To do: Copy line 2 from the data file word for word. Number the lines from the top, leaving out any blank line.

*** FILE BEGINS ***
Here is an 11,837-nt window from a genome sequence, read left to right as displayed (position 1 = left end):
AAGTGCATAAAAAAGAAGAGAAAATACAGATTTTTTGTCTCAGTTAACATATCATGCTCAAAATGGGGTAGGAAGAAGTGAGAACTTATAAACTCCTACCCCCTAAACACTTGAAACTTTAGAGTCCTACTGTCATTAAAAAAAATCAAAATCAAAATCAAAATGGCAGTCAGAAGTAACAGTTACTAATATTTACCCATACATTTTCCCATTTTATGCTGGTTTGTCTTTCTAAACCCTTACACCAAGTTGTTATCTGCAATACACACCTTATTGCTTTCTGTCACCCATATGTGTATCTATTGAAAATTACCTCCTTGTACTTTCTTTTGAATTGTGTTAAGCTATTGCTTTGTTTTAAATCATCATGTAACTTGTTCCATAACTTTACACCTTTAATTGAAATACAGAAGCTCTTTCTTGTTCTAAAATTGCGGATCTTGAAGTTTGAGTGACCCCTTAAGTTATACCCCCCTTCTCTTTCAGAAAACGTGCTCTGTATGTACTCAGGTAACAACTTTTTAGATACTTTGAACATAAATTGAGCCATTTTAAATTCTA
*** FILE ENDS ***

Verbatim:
AAGTGCATAAAAAAGAAGAGAAAATACAGATTTTTTGTCTCAGTTAACATATCATGCTCAAAATGGGGTAGGAAGAAGTGAGAACTTATAAACTCCTACCCCCTAAACACTTGAAACTTTAGAGTCCTACTGTCATTAAAAAAAATCAAAATCAAAATCAAAATGGCAGTCAGAAGTAACAGTTACTAATATTTACCCATACATTTTCCCATTTTATGCTGGTTTGTCTTTCTAAACCCTTACACCAAGTTGTTATCTGCAATACACACCTTATTGCTTTCTGTCACCCATATGTGTATCTATTGAAAATTACCTCCTTGTACTTTCTTTTGAATTGTGTTAAGCTATTGCTTTGTTTTAAATCATCATGTAACTTGTTCCATAACTTTACACCTTTAATTGAAATACAGAAGCTCTTTCTTGTTCTAAAATTGCGGATCTTGAAGTTTGAGTGACCCCTTAAGTTATACCCCCCTTCTCTTTCAGAAAACGTGCTCTGTATGTACTCAGGTAACAACTTTTTAGATACTTTGAACATAAATTGAGCCATTTTAAATTCTA